I have been chasing the perfect diet for years. I’ve had to take into account that I have a couple pathogens to fight off like Lyme Disease, food sensitivities, endocrine issues like hypothyroidism and estrogen dominance, hematological problems like anemia, and so on. But sick or not, there seems to be evidence to back every opposing claim regarding dietary perfection.
What I have found in my research is not a perfect diet, but a whole lot of angry people defending their extreme claims and trying to pull beginner-health-seekers into the opposing fads. The problem is that these diet fads are backed by case studies and empirical evidence. Without researching the other side of the argument it is easy to get swept up in low-carb, low-fat, juicing, or the many other “curative” diet trends. The thing is, I can google these claims and find strong evidence to both support and oppose all of them.
I guess that is how I ended up trying all of these fad diets. Once you get sucked in there is a lot of great information that scrolls on endlessly. “Wow,” I’d say to myself, “so much research has been done, this diet is truly prestiged and established.”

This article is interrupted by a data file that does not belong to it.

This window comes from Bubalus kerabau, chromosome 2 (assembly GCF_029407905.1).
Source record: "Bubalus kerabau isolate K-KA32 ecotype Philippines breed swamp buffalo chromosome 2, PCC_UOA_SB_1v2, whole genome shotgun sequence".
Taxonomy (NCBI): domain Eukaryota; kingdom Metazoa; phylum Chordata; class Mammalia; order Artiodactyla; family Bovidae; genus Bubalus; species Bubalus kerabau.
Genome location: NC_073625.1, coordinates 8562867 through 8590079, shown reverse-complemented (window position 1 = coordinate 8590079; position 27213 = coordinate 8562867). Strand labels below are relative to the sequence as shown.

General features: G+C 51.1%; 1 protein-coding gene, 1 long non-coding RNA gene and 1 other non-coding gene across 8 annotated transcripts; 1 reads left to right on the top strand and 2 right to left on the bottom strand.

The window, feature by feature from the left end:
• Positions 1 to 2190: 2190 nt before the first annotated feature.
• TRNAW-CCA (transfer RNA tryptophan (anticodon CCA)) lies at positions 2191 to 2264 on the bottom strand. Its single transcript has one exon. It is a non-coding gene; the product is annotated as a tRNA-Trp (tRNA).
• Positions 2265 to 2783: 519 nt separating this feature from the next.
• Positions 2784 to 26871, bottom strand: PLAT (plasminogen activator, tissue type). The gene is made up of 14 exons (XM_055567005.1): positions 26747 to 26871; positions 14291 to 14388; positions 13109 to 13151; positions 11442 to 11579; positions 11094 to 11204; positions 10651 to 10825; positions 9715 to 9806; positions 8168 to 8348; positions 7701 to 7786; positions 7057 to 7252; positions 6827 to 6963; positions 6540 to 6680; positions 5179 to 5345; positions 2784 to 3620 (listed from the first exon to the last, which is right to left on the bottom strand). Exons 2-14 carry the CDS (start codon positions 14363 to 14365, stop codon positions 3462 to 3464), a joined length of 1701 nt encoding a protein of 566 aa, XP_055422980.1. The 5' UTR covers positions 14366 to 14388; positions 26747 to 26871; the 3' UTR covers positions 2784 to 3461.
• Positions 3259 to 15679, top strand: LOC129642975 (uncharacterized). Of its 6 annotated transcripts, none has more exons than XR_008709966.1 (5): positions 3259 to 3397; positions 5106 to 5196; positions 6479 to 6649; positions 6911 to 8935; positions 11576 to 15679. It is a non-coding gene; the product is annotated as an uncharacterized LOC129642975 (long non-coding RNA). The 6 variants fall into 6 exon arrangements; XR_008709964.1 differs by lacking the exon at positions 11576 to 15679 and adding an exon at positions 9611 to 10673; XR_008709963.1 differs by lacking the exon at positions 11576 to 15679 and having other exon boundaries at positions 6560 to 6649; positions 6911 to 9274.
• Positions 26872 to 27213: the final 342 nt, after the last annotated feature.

So I tried juice fasting. Juicing gives your stomach time to rest while loading you with phytonutrients and antioxidants, allows your body to use its energy to repair other bodily systems, and gives you time to produce more salivary enzymes that can break down food once you start eating again. Wow, how prestige!
But fruit and vegetables, though nutrient dense, don’t provide us with ALL our necessary nutrients. Strictly juicing also deprives you of protein and fat which are valuable for repair, growth, hormone production, and a whole lot of other bodily functions.
So then I tried a low-carb paleo diet, of course. If you are sedentary (as many lymies are, not by choice) then you don’t need as many carbs. In a resting state we run on fat (lipolysis) so the carbs will just be stored instead of used. When very low carb (VLC), our bodies adapt so that we don’t need as many carbs, our sugar cravings disappear, we don’t get blood sugar spikes, and we start eating rich foods full of saturated fats and cholesterol that are precursors to our hormones. I increased my intake of egg yolks which are a great source of choline and selenium, and ghee (or butter) which is your only good source of butyric acid besides starch. In theory, hormone regulation, bug-killing and miraculous health should take shape on this diet. A lot of Lymies, not to mention people, are “paleo.” Established!